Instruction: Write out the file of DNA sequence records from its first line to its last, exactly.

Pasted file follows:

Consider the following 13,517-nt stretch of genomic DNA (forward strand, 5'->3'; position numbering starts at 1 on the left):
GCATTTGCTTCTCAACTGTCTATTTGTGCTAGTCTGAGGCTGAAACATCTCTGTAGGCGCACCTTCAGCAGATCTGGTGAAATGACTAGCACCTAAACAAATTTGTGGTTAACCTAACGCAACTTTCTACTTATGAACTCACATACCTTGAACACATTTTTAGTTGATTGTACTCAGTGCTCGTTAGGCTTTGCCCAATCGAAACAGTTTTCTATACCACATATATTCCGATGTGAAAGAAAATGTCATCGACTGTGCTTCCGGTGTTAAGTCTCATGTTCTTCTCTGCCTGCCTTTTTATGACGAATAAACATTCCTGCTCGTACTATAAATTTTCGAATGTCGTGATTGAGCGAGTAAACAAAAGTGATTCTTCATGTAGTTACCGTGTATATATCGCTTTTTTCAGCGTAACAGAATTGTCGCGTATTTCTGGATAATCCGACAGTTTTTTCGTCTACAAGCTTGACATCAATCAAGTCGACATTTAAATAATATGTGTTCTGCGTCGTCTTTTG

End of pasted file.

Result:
Consider the following 13,517-nt stretch of genomic DNA (forward strand, 5'->3'; position numbering starts at 1 on the left):
GCATTTGCTTCTCAACTGTCTATTTGTGCTAGTCTGAGGCTGAAACATCTCTGTAGGCGCACCTTCAGCAGATCTGGTGAAATGACTAGCACCTAAACAAATTTGTGGTTAACCTAACGCAACTTTCTACTTATGAACTCACATACCTTGAACACATTTTTAGTTGATTGTACTCAGTGCTCGTTAGGCTTTGCCCAATCGAAACAGTTTTCTATACCACATATATTCCGATGTGAAAGAAAATGTCATCGACTGTGCTTCCGGTGTTAAGTCTCATGTTCTTCTCTGCCTGCCTTTTTATGACGAATAAACATTCCTGCTCGTACTATAAATTTTCGAATGTCGTGATTGAGCGAGTAAACAAAAGTGATTCTTCATGTAGTTACCGTGTATATATCGCTTTTTTCAGCGTAACAGAATTGTCGCGTATTTCTGGATAATCCGACAGTTTTTTCGTCTACAAGCTTGACATCAATCAAGTCGACATTTAAATAATATGTGTTCTGCGTCGTCTTTTG